This week, as I have heard the news of horrifying executive action after horrifying executive action, I have felt myself getting lost in anxiety. I feel guilty. I feel panicky. I start hyperventilating. I can’t focus, can’t calm down enough to do anything that requires more concentration than a facebook post. I keep feeling like–I need to stop this! I need to do something! This can’t happen! What is happening to people already? What will happen to them next? How can this be happening again/more/still? How can I help? I went to a #NoDAPL rally last night for 45 minutes–I left as my back started to ache. I took some online and other fairly quick and low-key actions. I was pretty productive with work Monday and Tuesday, but yesterday and today I have not managed to do much. The metaphor that comes to mind is that I am spinning out. It is a familiar sensation.


I’ve been thinking about how connected white supremacy, internalized ableism, depression, and secondary trauma are in my own thoughts and feelings. It is often difficult for me to separate them out.

When part of me was shocked that Bush hadn’t just called off the Iraq war after I gave him a phone call and showed up for some marches, that was an internalized sense of white supremacy. I have been taught and at some level believe that all people ought to and will listen to me, that I am entitled to control public policy, that there is no problem so big that I can’t solve it, and that there is no group of people so fucked over that I can’t rescue them.

This is a harmful, racist mindset. It leads me and other white people to diminish the agency, power, and humanity of people of color, funnel money to causes that do more harm than good, smugly get sex workers arrested “for their own good,” and otherwise make things worse. It also absolves us of any responsibility for doing long-term, collaborative work that centers the leadership of directly-affected people and offers the possibility of more meaningful change: work that requires not just presence but persistence, not just money but humility, not just convention but imagination, not just monologue but conversation, and not rescue but relationships.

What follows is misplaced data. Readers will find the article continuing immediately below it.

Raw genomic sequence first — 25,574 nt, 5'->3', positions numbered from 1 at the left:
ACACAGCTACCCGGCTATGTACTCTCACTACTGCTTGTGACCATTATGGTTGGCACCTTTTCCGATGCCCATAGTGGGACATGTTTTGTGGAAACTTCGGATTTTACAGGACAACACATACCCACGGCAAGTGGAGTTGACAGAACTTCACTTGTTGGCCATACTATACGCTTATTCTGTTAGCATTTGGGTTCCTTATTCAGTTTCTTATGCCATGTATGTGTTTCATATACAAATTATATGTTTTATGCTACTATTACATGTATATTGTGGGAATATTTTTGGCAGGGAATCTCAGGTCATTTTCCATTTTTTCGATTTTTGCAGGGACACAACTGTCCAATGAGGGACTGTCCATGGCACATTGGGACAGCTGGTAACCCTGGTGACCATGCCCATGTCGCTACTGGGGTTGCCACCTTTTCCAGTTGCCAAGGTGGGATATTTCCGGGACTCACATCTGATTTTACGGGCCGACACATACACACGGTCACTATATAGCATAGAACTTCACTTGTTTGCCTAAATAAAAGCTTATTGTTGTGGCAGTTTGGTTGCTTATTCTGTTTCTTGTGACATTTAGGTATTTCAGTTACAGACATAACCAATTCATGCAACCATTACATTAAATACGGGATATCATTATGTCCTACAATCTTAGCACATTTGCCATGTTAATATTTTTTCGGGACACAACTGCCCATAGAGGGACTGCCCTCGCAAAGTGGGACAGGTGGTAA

When I stayed at the march even after my pain got pretty bad and then didn’t even consider the possibility of asking someone for a seat on the train, that was internalized ableism. I felt ashamed of my pain and weakness. I didn’t want to reveal it. I didn’t think I would be good enough as an activist if I didn’t stay at the march for at least an hour, but preferably two. I didn’t think I was worthy of troubling someone else to stand on the train, even if that person was not having any pain at the moment. And I wonder if even that is totally separate from an internalized sense of white supremacy, given that so much of white supremacy is tied up in fucked-up, fake-science, racializing claims about physical, mental, and moral “fitness.”

The harms of white saviorism and white supremacy fall overwhelmingly on people of color. It’s not so great for white people either. If you think you can solve any problem, it’s all on you when you haven’t and you can’t. While burning out and dropping out of social justice work is better than some other forms that white (supremacist) saviorism can take, it’s not great.

I’ve seen some people recommending focusing on a single issue in their activism to avoid burning out under Trump. Some people I love and respect have found that approach helpful, but it feels impossible and undesirable to me. I need to find and remember other paths to sustainability. My therapists have encouraged me to try reframing negative self-talk and saying positive affirmations when I get into self-hatred spirals. Self-hatred and arrogance seem like two sides of the same coin for me, all mixed up with white saviorism, internalized ableism, secondary trauma, and a few other ingredients.

So, I don’t know what my plans are. I don’t know what anyone should believe. I certainly don’t know what any of us should do. But for my own personal stability, I’m interested in trying a slightly different set of affirmations than what my therapists have recommended, to try to intervene a bit with this toxic internal brew:

  • I am a human being who makes mistakes and who is worthy of love and compassion.
  • My pain does not make me any more or less worthy.
  • My bodymind has limitations and vulnerabilities.
  • My bodymind has value.
  • I am an ordinary person.
  • I am not a superhero. I cannot save anyone, and I should not try.
  • Change is inevitable. Change for the better is possible.
  • It’s not all about me.
  • I can contribute to collective action.
  • I do not have more because I am better, smarter, kinder, or harder working. I have more because I have more.
  • I have more because of a history and present of exploitation and injustice.
  • I can share what I have.
  • I cannot solve any of the world’s major problems.
  • I cannot even solve most minor problems of people I know personally.
  • I can act as a resource, collaborator, and friend.
  • I cannot avoid all mistakes.
  • I can try to make amends for mistakes I have made.
  • Every bodymind has limitations and vulnerabilities, although not all the same ones.
  • Every bodymind has value.
  • Every human being makes mistakes and deserves love and compassion.